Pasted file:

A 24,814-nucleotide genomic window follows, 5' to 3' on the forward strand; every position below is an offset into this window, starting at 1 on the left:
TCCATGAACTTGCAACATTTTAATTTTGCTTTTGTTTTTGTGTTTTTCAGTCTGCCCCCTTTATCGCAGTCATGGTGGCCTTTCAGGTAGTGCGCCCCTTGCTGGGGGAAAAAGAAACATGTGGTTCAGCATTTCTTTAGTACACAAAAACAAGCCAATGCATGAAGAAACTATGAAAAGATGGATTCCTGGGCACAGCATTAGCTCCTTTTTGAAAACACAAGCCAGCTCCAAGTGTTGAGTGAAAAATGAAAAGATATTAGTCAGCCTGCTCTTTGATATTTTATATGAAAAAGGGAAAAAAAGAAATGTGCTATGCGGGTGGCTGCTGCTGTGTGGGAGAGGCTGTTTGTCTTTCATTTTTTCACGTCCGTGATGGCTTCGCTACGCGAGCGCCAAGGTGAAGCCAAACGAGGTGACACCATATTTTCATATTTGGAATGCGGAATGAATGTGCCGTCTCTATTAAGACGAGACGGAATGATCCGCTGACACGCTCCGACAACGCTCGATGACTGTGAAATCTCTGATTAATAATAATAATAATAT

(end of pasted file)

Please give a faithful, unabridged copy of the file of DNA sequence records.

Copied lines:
A 24,814-nucleotide genomic window follows, 5' to 3' on the forward strand; every position below is an offset into this window, starting at 1 on the left:
TCCATGAACTTGCAACATTTTAATTTTGCTTTTGTTTTTGTGTTTTTCAGTCTGCCCCCTTTATCGCAGTCATGGTGGCCTTTCAGGTAGTGCGCCCCTTGCTGGGGGAAAAAGAAACATGTGGTTCAGCATTTCTTTAGTACACAAAAACAAGCCAATGCATGAAGAAACTATGAAAAGATGGATTCCTGGGCACAGCATTAGCTCCTTTTTGAAAACACAAGCCAGCTCCAAGTGTTGAGTGAAAAATGAAAAGATATTAGTCAGCCTGCTCTTTGATATTTTATATGAAAAAGGGAAAAAAAGAAATGTGCTATGCGGGTGGCTGCTGCTGTGTGGGAGAGGCTGTTTGTCTTTCATTTTTTCACGTCCGTGATGGCTTCGCTACGCGAGCGCCAAGGTGAAGCCAAACGAGGTGACACCATATTTTCATATTTGGAATGCGGAATGAATGTGCCGTCTCTATTAAGACGAGACGGAATGATCCGCTGACACGCTCCGACAACGCTCGATGACTGTGAAATCTCTGATTAATAATAATAATAATAT